As winter’s sharp edge softened and spring breezes started to blow across the village, hopes began to rise that the wind was sweeping the virus away. Slowly, life began returning to the village. Windows, shuttered for weeks, opened to air out the stale homes. Villagers breathed easy again and fear was disappearing along with the winter frosts.
Gabe sloshed through the mud at the base of the mountain on his way again to meet with the King. He would finally ask his burning question.
“Why?” Gabe was sitting at the King’s feet, talking with him about the plague of sickness that had paralyzed the village. “Why did the whole village suffer? Why did my family get sick, and I didn’t?”
The King looked sympathetically at Gabe. He knew he couldn’t comprehend the full answer, but he wanted to help him understand what he could.
“Did the virus harm your family?” The King put the question to Gabe.
Gabe didn’t answer right away. His sisters throwing up seemed like being harmed, but now he knew they were no worse off than before. He also knew that Angela was allowed to help others because of her immunity and that since her illness, a sort of quietness had come over her. She didn’t always have an answer ready; it made her seem more gentle. “I guess not,” he ventured to answer.
“Did the virus harm the village?” The King looked kindly at his pupil.
Gabe was sure the answer was yes. “It did harm the village. They say close to two hundred people died. Many were children. That’s harm.”
“Did the village deserve the harm that came to it?” The King’s eyes were serious.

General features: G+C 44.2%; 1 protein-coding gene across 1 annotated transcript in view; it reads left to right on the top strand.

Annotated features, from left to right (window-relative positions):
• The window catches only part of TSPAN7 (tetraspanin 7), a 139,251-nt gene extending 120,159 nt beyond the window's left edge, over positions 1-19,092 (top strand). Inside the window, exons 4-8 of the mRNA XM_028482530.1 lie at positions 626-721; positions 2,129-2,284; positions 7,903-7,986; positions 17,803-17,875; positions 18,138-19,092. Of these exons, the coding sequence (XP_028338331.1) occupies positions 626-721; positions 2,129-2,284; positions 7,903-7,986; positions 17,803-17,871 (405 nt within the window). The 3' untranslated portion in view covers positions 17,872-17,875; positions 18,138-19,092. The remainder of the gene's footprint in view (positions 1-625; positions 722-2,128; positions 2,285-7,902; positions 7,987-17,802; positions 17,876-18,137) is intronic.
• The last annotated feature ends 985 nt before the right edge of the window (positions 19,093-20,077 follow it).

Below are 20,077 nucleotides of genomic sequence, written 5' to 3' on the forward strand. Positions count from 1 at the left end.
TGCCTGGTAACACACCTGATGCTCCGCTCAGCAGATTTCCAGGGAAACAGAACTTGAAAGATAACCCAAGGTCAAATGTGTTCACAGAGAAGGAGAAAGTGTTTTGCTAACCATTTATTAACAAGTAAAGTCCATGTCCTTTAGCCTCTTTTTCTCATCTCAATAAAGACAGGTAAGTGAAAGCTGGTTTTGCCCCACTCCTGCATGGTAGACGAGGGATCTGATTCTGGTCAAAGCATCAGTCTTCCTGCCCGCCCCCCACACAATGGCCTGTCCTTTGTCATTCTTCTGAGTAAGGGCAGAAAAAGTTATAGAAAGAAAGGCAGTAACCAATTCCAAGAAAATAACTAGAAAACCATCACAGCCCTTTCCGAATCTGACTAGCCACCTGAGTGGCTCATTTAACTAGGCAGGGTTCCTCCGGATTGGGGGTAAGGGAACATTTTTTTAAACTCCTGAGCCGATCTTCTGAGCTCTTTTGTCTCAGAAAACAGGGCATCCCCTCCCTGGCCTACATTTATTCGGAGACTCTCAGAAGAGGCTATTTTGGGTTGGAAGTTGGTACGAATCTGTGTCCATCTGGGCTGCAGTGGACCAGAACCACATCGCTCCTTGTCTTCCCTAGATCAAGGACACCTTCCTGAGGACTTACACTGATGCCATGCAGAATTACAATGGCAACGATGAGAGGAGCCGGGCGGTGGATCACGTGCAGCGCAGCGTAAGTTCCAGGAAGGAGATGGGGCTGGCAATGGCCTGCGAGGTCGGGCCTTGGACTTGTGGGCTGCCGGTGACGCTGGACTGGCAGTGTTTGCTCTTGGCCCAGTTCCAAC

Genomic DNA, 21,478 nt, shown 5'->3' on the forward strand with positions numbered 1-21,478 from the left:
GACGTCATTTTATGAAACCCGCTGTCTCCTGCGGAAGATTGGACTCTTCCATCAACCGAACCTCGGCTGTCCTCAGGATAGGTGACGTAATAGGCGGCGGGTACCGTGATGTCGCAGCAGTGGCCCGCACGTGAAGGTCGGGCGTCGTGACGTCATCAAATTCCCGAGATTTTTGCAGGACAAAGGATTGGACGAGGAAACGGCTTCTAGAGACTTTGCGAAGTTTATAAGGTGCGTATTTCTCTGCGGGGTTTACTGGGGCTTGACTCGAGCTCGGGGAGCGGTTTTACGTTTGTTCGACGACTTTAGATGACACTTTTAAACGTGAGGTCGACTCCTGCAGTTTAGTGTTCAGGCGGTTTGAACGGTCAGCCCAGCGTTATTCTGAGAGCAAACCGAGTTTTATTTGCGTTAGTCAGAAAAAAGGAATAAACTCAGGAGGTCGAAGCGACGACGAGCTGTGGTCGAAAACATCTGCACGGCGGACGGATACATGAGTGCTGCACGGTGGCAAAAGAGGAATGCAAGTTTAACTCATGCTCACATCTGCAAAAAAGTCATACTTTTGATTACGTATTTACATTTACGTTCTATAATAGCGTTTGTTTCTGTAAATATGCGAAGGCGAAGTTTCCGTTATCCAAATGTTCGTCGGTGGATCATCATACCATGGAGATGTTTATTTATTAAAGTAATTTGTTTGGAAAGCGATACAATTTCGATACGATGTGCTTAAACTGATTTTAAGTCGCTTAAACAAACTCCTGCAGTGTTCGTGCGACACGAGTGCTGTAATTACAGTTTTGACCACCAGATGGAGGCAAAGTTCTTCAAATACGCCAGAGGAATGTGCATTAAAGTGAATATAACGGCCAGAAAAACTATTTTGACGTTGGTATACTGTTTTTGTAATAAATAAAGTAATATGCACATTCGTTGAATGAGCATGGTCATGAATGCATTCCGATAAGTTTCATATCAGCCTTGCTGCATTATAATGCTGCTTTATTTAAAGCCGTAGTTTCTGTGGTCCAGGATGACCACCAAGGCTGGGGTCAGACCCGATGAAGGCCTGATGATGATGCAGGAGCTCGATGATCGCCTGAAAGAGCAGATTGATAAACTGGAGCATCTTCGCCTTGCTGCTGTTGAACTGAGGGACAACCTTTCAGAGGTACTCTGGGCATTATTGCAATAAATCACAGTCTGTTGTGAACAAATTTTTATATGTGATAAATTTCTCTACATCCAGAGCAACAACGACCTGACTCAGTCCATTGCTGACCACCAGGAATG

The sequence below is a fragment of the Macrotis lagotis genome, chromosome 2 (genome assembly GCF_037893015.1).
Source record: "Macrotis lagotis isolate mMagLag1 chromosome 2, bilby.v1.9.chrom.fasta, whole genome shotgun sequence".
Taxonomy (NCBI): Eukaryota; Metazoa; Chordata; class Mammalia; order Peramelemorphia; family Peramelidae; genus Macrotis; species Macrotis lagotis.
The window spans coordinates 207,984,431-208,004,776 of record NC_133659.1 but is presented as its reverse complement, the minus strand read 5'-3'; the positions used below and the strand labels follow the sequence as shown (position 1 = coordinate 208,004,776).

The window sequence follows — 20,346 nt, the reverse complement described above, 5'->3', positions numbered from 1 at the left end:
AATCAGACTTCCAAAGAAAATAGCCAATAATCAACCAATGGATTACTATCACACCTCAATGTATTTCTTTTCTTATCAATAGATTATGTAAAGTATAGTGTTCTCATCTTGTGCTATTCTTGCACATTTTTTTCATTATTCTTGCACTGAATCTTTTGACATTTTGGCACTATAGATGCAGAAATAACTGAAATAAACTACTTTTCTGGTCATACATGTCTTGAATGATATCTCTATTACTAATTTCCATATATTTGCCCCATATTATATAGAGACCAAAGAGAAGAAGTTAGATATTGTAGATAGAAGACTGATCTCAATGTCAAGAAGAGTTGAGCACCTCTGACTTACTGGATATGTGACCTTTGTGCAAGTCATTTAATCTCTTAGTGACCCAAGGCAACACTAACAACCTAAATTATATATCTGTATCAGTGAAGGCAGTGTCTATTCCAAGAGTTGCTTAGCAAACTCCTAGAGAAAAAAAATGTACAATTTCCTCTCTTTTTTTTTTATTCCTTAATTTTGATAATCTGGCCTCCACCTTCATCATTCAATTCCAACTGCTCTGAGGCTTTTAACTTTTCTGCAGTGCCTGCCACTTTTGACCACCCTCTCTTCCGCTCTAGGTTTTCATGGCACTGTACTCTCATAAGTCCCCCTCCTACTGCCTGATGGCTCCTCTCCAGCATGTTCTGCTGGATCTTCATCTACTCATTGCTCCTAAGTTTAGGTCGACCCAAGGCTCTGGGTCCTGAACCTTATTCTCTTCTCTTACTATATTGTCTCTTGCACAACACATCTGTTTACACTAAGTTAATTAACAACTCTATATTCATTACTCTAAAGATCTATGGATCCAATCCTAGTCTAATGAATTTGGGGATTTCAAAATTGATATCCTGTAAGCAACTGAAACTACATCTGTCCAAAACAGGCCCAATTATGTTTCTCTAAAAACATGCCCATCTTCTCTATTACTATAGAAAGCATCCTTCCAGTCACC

Gabe didn’t know how to answer that one. He thought of his neighbor’s lifeless baby and replied, “How could a little baby deserve to be killed? It didn’t even know right from wrong. How could it deserve to be harmed?”
“Not the baby, Gabe. The village. Did the village deserve the harm that came to it?”
Gabe shook his head. “I don’t know. I know the village doesn’t follow your laws. Does that mean the villagers deserve to be harmed?”
“What does my law say is the penalty for not obeying it?” The King forced Gabe to look directly into his eyes.
Gabe thought through all he had been taught and knew the consequences of disobedience were great. “Just about everything that could go wrong is a penalty: not having enough food, sickness, being killed, drought and fierce weather in the village.”
The King nodded. “I know you don’t fully understand why the village has to suffer the penalty and not just the individual, but the individual matters too. I knew and told you that you would not catch the illness, and maybe those children who died were being spared something worse. Remember that I’m always just. I am the only one who really knows what judgments and punishments are right and necessary. And never forget my song. I love the village. The villagers need to know that things are not all right the way they are.”
Gabe nodded and felt like he understood a little better, except for one more thing.
“How do you do it? How do you judge what people are doing from here? How do you punish those not obeying your law from your throne room? How do you control something like a sickness?” Gabe’s question multiplied into many on his tongue.
The King gently replied, “That’s not something I can explain, but you can find comfort in knowing that however I do it, I can.”
Gabe nodded and knew the King was right. Some things about the King were just too mysterious for someone like him to understand.